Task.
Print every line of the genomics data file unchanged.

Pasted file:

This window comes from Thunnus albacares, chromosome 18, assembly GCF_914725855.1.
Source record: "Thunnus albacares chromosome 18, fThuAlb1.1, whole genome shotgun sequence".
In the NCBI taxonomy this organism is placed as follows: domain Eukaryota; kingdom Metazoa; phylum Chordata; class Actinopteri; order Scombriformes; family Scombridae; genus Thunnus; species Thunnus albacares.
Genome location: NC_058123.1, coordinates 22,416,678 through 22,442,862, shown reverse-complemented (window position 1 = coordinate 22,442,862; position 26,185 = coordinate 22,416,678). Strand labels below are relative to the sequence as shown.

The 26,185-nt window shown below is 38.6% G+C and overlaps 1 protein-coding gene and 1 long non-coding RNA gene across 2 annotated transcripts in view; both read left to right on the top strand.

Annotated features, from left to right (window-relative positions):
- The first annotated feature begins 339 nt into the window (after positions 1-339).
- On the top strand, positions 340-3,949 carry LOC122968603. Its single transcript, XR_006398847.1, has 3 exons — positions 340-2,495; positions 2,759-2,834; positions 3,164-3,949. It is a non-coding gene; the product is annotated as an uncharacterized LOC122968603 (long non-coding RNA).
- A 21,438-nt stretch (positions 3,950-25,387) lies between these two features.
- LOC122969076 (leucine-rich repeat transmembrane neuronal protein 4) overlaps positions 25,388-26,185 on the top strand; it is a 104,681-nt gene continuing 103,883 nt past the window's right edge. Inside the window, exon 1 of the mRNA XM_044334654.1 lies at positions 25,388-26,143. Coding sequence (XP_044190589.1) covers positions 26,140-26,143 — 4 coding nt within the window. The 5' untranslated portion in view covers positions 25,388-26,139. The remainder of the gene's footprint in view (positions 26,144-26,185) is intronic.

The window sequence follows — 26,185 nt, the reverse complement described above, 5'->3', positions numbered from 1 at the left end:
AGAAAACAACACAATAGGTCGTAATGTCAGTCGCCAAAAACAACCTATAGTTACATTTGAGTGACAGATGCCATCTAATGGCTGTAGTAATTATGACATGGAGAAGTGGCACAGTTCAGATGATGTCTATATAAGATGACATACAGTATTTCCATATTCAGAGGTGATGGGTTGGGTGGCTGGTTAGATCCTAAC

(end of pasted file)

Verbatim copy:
This window comes from Thunnus albacares, chromosome 18, assembly GCF_914725855.1.
Source record: "Thunnus albacares chromosome 18, fThuAlb1.1, whole genome shotgun sequence".
In the NCBI taxonomy this organism is placed as follows: domain Eukaryota; kingdom Metazoa; phylum Chordata; class Actinopteri; order Scombriformes; family Scombridae; genus Thunnus; species Thunnus albacares.
Genome location: NC_058123.1, coordinates 22,416,678 through 22,442,862, shown reverse-complemented (window position 1 = coordinate 22,442,862; position 26,185 = coordinate 22,416,678). Strand labels below are relative to the sequence as shown.

The 26,185-nt window shown below is 38.6% G+C and overlaps 1 protein-coding gene and 1 long non-coding RNA gene across 2 annotated transcripts in view; both read left to right on the top strand.

Annotated features, from left to right (window-relative positions):
- The first annotated feature begins 339 nt into the window (after positions 1-339).
- On the top strand, positions 340-3,949 carry LOC122968603. Its single transcript, XR_006398847.1, has 3 exons — positions 340-2,495; positions 2,759-2,834; positions 3,164-3,949. It is a non-coding gene; the product is annotated as an uncharacterized LOC122968603 (long non-coding RNA).
- A 21,438-nt stretch (positions 3,950-25,387) lies between these two features.
- LOC122969076 (leucine-rich repeat transmembrane neuronal protein 4) overlaps positions 25,388-26,185 on the top strand; it is a 104,681-nt gene continuing 103,883 nt past the window's right edge. Inside the window, exon 1 of the mRNA XM_044334654.1 lies at positions 25,388-26,143. Coding sequence (XP_044190589.1) covers positions 26,140-26,143 — 4 coding nt within the window. The 5' untranslated portion in view covers positions 25,388-26,139. The remainder of the gene's footprint in view (positions 26,144-26,185) is intronic.

The window sequence follows — 26,185 nt, the reverse complement described above, 5'->3', positions numbered from 1 at the left end:
AGAAAACAACACAATAGGTCGTAATGTCAGTCGCCAAAAACAACCTATAGTTACATTTGAGTGACAGATGCCATCTAATGGCTGTAGTAATTATGACATGGAGAAGTGGCACAGTTCAGATGATGTCTATATAAGATGACATACAGTATTTCCATATTCAGAGGTGATGGGTTGGGTGGCTGGTTAGATCCTAAC